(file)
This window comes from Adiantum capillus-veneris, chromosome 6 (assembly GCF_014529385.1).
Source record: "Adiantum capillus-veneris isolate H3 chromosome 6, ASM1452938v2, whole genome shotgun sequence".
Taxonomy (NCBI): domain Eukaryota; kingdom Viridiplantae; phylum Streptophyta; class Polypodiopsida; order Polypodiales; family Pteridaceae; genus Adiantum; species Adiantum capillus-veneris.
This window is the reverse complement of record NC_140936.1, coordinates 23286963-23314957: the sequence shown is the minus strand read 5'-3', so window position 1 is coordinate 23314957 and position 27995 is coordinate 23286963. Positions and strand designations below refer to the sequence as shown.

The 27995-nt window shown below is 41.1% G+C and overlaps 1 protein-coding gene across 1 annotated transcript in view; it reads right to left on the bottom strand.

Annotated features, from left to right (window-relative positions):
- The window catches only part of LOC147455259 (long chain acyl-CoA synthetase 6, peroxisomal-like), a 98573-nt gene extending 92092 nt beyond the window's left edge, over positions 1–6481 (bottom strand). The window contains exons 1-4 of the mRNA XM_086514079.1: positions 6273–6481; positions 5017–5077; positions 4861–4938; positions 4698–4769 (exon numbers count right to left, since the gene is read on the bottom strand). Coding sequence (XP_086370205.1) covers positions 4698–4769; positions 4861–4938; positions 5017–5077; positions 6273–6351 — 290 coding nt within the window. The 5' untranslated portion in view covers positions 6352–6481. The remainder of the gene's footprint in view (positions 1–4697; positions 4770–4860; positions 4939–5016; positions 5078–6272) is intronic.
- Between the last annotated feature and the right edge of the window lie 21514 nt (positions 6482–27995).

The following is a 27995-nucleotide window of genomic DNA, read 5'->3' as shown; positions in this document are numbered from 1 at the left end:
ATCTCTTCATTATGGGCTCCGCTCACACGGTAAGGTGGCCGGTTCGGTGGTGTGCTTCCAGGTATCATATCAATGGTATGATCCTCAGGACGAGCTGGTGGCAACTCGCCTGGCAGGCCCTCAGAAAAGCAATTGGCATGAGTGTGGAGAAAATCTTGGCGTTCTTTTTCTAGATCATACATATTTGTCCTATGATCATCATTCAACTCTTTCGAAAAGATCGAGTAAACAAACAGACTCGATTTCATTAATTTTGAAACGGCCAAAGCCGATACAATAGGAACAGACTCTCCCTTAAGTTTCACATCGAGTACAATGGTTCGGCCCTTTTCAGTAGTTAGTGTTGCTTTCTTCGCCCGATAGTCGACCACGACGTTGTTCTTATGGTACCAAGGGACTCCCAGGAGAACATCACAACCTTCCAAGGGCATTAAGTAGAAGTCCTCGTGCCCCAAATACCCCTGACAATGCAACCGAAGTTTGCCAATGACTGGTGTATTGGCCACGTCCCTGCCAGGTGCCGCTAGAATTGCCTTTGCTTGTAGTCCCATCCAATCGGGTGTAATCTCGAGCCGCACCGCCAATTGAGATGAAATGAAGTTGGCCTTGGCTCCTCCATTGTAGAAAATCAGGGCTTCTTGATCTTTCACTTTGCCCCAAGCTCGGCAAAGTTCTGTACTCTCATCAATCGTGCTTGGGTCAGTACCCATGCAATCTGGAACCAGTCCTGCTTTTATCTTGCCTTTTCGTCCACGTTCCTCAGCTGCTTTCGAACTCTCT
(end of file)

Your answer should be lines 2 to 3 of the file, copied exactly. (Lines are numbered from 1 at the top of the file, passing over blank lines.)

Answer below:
Source record: "Adiantum capillus-veneris isolate H3 chromosome 6, ASM1452938v2, whole genome shotgun sequence".
Taxonomy (NCBI): domain Eukaryota; kingdom Viridiplantae; phylum Streptophyta; class Polypodiopsida; order Polypodiales; family Pteridaceae; genus Adiantum; species Adiantum capillus-veneris.